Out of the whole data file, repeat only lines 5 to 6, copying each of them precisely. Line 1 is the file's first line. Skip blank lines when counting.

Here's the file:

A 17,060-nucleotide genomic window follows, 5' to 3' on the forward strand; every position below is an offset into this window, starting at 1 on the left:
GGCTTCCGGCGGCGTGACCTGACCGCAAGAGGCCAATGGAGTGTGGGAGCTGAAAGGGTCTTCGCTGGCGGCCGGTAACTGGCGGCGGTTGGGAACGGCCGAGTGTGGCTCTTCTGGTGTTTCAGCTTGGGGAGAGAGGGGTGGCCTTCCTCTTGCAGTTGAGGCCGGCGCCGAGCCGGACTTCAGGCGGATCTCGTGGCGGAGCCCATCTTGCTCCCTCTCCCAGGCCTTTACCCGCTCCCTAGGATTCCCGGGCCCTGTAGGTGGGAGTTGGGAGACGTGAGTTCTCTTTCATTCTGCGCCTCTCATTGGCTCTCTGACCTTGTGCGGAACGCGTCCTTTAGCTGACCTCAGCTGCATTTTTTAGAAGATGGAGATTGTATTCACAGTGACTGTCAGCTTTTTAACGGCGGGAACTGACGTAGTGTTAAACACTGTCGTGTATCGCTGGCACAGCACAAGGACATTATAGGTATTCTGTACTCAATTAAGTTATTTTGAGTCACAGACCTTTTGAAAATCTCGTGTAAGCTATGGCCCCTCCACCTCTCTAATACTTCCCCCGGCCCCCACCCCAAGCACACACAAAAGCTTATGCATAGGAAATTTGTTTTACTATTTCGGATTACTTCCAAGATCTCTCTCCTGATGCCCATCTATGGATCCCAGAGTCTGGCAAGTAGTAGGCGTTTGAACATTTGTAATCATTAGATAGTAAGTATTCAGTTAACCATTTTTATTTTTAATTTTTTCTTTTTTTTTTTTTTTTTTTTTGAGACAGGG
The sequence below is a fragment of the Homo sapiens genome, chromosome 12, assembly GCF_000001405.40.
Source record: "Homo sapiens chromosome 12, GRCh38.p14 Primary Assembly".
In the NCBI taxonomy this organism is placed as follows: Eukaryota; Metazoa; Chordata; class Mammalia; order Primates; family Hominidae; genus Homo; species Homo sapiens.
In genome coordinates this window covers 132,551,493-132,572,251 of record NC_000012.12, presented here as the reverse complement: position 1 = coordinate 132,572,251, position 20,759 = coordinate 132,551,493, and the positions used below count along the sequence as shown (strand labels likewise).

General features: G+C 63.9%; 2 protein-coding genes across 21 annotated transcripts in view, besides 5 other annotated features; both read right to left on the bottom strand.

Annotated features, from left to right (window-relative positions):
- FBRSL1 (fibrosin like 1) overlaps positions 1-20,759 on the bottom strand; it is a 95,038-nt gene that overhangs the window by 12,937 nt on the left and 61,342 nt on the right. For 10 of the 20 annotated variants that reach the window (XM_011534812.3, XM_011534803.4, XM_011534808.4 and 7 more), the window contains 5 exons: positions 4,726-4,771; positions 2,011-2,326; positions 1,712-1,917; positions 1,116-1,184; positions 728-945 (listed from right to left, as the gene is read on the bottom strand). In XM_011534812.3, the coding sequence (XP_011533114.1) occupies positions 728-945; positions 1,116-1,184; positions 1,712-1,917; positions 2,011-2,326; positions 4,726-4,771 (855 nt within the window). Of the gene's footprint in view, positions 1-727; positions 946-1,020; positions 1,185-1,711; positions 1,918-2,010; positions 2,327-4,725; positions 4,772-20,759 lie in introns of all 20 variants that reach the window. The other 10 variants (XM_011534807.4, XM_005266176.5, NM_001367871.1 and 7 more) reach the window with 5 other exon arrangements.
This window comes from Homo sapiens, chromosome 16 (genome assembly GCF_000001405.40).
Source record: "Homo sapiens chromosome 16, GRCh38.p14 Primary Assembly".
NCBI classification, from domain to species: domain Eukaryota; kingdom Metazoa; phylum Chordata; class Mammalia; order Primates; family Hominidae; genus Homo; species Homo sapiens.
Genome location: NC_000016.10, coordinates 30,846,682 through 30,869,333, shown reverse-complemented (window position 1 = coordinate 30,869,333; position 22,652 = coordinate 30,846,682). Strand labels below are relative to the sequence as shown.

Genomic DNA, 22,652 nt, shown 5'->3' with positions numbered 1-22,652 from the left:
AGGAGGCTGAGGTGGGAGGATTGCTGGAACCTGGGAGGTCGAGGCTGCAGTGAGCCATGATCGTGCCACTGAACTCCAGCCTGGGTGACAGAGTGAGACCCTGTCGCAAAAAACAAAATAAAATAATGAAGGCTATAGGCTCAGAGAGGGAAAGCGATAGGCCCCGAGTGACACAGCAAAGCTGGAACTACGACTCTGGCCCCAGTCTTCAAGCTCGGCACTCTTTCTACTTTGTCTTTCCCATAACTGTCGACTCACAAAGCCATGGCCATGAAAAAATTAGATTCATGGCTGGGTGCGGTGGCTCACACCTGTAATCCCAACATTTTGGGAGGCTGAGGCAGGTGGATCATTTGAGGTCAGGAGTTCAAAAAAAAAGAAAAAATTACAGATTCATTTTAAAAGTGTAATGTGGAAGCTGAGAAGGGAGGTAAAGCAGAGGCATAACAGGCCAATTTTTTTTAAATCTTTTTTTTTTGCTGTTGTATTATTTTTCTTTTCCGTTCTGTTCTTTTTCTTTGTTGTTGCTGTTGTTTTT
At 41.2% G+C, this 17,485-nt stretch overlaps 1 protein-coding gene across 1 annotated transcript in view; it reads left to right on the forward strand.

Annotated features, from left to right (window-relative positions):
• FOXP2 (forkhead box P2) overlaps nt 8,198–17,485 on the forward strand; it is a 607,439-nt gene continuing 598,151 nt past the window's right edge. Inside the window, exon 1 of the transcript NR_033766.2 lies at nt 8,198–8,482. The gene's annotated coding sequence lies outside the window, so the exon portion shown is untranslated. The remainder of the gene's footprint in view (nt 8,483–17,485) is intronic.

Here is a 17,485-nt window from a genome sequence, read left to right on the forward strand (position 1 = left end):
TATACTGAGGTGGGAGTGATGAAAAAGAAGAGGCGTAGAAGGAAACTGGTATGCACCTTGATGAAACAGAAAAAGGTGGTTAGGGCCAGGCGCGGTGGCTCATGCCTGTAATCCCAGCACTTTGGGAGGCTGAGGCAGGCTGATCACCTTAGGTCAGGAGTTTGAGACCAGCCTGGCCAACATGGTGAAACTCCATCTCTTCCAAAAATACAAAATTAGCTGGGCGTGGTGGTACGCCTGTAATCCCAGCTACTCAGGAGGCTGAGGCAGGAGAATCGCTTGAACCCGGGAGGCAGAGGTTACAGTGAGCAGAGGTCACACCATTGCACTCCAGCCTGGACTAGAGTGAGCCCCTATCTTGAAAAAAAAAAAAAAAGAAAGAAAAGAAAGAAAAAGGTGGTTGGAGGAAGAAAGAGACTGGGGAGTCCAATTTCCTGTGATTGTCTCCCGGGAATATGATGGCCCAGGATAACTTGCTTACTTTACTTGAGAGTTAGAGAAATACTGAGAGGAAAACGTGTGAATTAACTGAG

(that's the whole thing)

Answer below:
In the NCBI taxonomy this organism is placed as follows: Eukaryota; Metazoa; Chordata; class Mammalia; order Primates; family Hominidae; genus Homo; species Homo sapiens.
In genome coordinates this window covers 132,551,493-132,572,251 of record NC_000012.12, presented here as the reverse complement: position 1 = coordinate 132,572,251, position 20,759 = coordinate 132,551,493, and the positions used below count along the sequence as shown (strand labels likewise).